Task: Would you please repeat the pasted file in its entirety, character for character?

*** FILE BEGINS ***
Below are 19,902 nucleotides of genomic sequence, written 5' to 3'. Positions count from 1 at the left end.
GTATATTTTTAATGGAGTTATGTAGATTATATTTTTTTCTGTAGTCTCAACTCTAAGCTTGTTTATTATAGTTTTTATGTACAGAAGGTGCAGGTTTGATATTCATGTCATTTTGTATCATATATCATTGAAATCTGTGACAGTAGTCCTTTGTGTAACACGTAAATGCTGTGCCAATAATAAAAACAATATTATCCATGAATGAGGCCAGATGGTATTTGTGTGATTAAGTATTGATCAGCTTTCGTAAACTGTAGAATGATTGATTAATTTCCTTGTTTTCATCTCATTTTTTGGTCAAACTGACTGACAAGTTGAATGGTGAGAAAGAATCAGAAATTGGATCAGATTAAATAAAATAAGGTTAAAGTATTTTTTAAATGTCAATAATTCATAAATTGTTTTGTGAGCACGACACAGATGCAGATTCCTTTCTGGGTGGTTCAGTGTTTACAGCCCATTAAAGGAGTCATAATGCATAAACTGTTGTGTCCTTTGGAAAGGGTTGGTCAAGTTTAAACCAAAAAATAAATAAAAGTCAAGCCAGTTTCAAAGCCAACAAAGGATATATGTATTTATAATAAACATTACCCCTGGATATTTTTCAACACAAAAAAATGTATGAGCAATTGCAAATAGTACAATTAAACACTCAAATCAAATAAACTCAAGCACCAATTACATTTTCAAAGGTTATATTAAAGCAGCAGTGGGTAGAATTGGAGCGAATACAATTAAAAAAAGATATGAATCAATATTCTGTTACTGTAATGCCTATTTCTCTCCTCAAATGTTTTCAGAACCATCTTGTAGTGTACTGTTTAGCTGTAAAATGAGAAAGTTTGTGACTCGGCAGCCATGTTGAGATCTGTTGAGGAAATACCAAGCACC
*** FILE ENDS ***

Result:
Below are 19,902 nucleotides of genomic sequence, written 5' to 3'. Positions count from 1 at the left end.
GTATATTTTTAATGGAGTTATGTAGATTATATTTTTTTCTGTAGTCTCAACTCTAAGCTTGTTTATTATAGTTTTTATGTACAGAAGGTGCAGGTTTGATATTCATGTCATTTTGTATCATATATCATTGAAATCTGTGACAGTAGTCCTTTGTGTAACACGTAAATGCTGTGCCAATAATAAAAACAATATTATCCATGAATGAGGCCAGATGGTATTTGTGTGATTAAGTATTGATCAGCTTTCGTAAACTGTAGAATGATTGATTAATTTCCTTGTTTTCATCTCATTTTTTGGTCAAACTGACTGACAAGTTGAATGGTGAGAAAGAATCAGAAATTGGATCAGATTAAATAAAATAAGGTTAAAGTATTTTTTAAATGTCAATAATTCATAAATTGTTTTGTGAGCACGACACAGATGCAGATTCCTTTCTGGGTGGTTCAGTGTTTACAGCCCATTAAAGGAGTCATAATGCATAAACTGTTGTGTCCTTTGGAAAGGGTTGGTCAAGTTTAAACCAAAAAATAAATAAAAGTCAAGCCAGTTTCAAAGCCAACAAAGGATATATGTATTTATAATAAACATTACCCCTGGATATTTTTCAACACAAAAAAATGTATGAGCAATTGCAAATAGTACAATTAAACACTCAAATCAAATAAACTCAAGCACCAATTACATTTTCAAAGGTTATATTAAAGCAGCAGTGGGTAGAATTGGAGCGAATACAATTAAAAAAAGATATGAATCAATATTCTGTTACTGTAATGCCTATTTCTCTCCTCAAATGTTTTCAGAACCATCTTGTAGTGTACTGTTTAGCTGTAAAATGAGAAAGTTTGTGACTCGGCAGCCATGTTGAGATCTGTTGAGGAAATACCAAGCACC